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From "William A. Rowe, Jr." <>
Subject Re: [PATCH] mod_ssl input filtering...
Date Sat, 06 Oct 2001 01:08:23 GMT
From: "Justin Erenkrantz" <>
Sent: Friday, October 05, 2001 7:47 PM

> On Fri, Oct 05, 2001 at 05:34:41PM -0500, William A. Rowe, Jr. wrote:
> > Aaron and I were chatting about this in stream-of-consiouness mode,
> > let me boil down our collective lightbulb.
> The more, the merrier.  =)  If you could pass a few lightbulbs down
> here, I'd appreciate it...
> > We actually have two number;
> > 
> > * minimum required bytes (blocking) to return
> >   [could be 0 - don't care]
> Wouldn't this lead to returning more than you may be able to handle?  
> How I see it is that you provide the maximum number of bytes you are 
> willing to accept.

Never, if you specify the next argument;

> > * maximum bytes (non-blocking) that can be accepted
> >   [could be 0 - no limit]
> Yup.  But, I think there are reasons that we shouldn't be using 0.
> What would be a case?

You will never ask for "less than 1" so 0 here means "give me everything
you have in memory."  Lots of filters might not want to do that.

Lots of them would prefer to do so.

> (Do you mean this as two length parameters given to ap_get_brigade?
> What about bogus values - 0,0?)

0,0 isn't bogus - don't block for anything, give me everything on hand.

If min > max, then I'd suggest we simply block for max, return max.

> > Now PLEASE understand that maxbytes 0 (originally, the -1 idea) doesn't
> > say 'read everything from this socket' --- it leaves the best-fit for
> > the underlying filter to decide.  If core wants to give back an even
> > number of IP frames, then fine.  If SSL wants to give back an even
> > number of decoded SSL packets, also fine.  It will not mean read until
> > EOS, ever.  It's up to the underlying filter to decide what is optimal
> > for max 0, without allocating a bunch of otherwise useless frame buffers.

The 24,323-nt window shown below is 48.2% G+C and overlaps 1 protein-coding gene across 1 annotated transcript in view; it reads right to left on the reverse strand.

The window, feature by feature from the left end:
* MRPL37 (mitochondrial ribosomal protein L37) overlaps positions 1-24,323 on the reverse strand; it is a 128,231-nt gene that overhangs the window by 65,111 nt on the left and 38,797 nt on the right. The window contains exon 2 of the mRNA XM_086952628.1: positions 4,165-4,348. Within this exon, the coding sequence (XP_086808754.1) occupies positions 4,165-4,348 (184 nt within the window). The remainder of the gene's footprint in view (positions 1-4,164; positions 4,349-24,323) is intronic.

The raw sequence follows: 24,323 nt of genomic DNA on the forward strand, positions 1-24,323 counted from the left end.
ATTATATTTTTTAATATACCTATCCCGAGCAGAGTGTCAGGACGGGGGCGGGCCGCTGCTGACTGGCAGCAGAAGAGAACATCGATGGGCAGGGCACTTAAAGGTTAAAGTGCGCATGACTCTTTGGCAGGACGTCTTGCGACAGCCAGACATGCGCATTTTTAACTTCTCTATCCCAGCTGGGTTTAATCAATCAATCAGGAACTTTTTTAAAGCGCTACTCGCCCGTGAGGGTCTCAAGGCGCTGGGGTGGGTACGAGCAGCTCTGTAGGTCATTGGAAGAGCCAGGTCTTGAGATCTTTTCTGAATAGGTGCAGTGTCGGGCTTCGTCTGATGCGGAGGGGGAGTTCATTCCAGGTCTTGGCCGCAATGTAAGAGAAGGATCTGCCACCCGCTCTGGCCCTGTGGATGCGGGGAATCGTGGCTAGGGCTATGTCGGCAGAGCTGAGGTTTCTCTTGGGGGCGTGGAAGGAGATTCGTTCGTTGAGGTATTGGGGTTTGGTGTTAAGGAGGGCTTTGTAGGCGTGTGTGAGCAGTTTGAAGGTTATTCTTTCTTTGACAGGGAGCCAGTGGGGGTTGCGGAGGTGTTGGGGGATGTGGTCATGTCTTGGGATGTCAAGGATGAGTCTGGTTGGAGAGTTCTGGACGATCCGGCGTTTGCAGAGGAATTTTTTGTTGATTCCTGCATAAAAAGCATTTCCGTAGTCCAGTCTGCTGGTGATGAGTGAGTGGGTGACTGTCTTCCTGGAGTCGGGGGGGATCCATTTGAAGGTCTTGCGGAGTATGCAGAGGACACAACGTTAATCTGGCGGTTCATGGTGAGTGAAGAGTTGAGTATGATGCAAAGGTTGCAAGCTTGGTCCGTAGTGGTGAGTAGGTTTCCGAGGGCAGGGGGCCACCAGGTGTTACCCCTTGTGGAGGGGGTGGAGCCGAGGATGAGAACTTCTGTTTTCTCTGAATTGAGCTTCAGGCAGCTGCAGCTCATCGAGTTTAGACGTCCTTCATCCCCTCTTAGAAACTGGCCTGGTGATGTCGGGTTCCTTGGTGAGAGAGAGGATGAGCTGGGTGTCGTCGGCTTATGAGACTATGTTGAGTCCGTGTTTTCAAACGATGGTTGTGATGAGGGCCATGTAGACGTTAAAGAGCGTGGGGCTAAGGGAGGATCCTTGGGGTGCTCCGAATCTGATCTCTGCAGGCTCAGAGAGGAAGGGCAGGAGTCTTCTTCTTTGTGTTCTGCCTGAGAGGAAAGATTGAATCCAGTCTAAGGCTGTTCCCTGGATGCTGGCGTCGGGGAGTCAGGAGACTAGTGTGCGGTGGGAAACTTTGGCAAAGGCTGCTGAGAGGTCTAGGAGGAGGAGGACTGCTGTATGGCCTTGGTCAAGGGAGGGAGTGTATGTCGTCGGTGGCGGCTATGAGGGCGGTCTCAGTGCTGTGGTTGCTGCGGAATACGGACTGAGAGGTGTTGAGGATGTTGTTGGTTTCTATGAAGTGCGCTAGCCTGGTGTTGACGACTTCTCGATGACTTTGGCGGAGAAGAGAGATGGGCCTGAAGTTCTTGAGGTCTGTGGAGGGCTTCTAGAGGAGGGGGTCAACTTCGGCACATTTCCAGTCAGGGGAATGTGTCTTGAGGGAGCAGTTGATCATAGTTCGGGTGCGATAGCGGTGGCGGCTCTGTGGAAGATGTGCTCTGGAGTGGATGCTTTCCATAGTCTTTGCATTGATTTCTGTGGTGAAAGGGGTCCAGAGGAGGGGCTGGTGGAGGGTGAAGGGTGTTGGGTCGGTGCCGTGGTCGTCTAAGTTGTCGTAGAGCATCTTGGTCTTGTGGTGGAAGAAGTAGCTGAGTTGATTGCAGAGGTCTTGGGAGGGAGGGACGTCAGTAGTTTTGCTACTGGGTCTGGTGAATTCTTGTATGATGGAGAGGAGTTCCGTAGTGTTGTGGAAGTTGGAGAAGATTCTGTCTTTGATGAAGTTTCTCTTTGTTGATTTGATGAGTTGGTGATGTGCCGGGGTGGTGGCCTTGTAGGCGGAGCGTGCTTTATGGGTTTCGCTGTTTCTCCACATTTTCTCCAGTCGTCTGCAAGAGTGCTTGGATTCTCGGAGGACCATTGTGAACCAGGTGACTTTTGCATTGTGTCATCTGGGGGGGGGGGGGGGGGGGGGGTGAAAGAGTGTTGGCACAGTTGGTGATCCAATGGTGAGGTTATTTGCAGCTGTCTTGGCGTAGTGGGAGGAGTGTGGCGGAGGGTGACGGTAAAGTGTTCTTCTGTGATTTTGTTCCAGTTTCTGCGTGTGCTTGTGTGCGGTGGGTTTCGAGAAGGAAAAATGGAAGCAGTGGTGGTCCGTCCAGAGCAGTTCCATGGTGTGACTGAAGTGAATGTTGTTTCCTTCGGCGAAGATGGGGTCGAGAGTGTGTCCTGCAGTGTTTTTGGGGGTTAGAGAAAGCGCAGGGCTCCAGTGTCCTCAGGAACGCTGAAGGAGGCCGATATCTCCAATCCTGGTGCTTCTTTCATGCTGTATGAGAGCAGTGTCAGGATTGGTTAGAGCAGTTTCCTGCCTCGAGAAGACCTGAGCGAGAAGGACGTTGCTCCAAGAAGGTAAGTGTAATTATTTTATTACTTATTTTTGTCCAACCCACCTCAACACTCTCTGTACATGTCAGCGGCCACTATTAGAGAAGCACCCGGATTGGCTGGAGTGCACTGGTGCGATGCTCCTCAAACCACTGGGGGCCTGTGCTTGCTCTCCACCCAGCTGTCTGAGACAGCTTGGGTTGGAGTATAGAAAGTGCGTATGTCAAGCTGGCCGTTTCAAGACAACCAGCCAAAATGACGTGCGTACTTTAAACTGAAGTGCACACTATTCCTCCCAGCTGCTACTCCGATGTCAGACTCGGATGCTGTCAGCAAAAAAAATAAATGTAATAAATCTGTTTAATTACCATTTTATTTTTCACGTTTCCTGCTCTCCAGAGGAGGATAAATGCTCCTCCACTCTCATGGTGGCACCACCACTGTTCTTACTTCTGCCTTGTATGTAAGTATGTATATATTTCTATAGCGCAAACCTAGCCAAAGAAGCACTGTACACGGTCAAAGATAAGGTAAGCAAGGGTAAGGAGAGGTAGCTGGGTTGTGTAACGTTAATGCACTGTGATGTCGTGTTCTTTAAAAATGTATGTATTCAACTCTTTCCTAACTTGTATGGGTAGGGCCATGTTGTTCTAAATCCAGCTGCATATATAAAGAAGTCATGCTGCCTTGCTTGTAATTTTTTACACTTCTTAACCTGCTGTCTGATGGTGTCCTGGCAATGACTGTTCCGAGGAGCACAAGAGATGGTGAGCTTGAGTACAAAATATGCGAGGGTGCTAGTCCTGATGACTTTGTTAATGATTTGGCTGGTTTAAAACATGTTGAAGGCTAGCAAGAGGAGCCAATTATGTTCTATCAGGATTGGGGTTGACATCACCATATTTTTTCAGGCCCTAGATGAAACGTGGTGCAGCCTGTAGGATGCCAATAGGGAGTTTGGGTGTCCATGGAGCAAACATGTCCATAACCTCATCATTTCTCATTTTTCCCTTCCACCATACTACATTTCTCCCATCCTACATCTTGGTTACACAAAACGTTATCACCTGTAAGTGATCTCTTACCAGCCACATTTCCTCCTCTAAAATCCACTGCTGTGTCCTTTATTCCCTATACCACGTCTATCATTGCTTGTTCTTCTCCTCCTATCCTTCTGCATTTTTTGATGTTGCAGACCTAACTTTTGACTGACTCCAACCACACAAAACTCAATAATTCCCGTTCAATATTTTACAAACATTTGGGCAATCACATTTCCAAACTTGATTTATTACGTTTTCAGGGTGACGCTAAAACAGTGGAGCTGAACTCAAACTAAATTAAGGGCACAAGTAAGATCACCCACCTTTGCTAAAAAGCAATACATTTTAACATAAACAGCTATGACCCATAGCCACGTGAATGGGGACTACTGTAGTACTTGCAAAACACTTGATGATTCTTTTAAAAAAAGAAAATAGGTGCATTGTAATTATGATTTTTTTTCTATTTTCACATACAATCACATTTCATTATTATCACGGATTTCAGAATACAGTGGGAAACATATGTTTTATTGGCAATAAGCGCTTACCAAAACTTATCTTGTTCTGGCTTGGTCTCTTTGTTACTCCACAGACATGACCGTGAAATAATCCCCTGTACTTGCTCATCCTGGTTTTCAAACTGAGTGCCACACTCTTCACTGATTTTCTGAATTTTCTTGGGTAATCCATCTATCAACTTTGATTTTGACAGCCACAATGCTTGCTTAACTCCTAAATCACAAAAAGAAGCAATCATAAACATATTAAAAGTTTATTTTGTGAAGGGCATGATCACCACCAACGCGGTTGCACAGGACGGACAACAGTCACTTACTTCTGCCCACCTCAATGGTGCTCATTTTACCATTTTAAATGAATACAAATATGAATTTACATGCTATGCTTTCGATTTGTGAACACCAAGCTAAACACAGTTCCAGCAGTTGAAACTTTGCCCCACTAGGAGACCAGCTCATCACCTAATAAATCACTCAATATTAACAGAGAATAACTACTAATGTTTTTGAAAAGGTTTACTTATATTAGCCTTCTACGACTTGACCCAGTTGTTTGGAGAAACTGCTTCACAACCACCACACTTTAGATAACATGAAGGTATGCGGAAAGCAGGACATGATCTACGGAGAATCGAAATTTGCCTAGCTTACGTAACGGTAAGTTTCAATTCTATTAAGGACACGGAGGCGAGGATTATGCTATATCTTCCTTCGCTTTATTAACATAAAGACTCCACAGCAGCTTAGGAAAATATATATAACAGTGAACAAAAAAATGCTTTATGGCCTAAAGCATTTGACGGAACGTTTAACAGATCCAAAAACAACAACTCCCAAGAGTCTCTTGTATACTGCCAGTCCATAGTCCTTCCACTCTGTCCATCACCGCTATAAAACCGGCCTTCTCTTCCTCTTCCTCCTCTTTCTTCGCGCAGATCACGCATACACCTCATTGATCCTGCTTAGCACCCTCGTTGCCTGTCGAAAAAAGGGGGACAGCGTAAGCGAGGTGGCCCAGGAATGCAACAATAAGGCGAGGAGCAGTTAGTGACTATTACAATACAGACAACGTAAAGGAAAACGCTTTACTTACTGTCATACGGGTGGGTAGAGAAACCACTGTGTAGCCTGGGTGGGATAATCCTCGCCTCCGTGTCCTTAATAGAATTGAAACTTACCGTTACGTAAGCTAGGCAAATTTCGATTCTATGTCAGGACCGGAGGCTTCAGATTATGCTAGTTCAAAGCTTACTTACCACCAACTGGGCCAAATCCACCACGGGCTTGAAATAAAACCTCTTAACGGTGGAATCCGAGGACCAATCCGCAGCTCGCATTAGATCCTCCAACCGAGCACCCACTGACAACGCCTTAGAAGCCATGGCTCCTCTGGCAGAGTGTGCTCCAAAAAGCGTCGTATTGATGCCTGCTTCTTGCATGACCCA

> This would be a real good time to change *readbytes == 0 to be a
> specific mode rather than an implicit "give me a LF line."  =)
> The question is when do we stop?  I'm about to commit a patch
> (feel free to revert) that will make blocking reads only do one
> socket read and return at most *readbytes.  I would say that 
> maxbytes 0 should be "one socket read" - are there any other 
> alternatives here?  

No.  That's exactly what it means.

Except for SSL, SSL would read until it could decode at least one packet,
And then return whatever it can successfully decoded.

> (And, I'd say this is only valid connection<->connection filters 
> since request filters shouldn't be reading indeterminately like this.)

Why not?  They have HTTP_IN to stop them at the end.  We give them whatever
happens to be available.  If intermediate filters have accumulated more
than the original 8kb packet, e.g. charset translation from sbcs to mbcs,
then they might have 16kb ready.  Doesn't matter really, unlimited max
doesn't start consuming memory, it just clears out what has already 
consumed memory.

> > And the more that I look at this, the more we need a push-back model,
> > because the scope of 'this' filter doesn't live as long as the parent
> > filter (with request and connection scopes, respectively.)
> The reasoning that I would say that we don't need a push-back model
> is that we can't remove a connection input-filter once it has been 
> inserted.  Also, you should not be returning more data than is 
> asked for.  Less than what you ask for should be fine.  

Thats another topic entirely that I will sleep on.

> There are also safeguards that should prevent the request scope from
> reading too much - HTTP_IN should ensure that we *never* read past
> the end of the request - it should be the bridge between request and
> connection scopes - it buffers no data.  And, we shouldn't worry about 
> connection filters *unless* we want to be able to remove them 
> mid-stream.  And, I think that will get awfully complicated.

You've got that right.  A multipart parser would have the same effect,
stop when it gets to the right place.

> I believe at one point Roy may have mentioned that all filters 
> should be in the chain at all times.  If they are interested, they 
> intercept the data and handle it.  If at some point they are told 
> to ignore the request, they can just pass along any buffered data 
> that they may have previously read.  Would that resolve the push-back 
> concern?  Was there an implementation detail that prevented this 
> from working?  -- justin

No, because we break the request chains jumping from request to request,
and I can see how other filters would break things up.

It's fair to say that a filter can only remove itself once it has
flushed out everything it has to offer.


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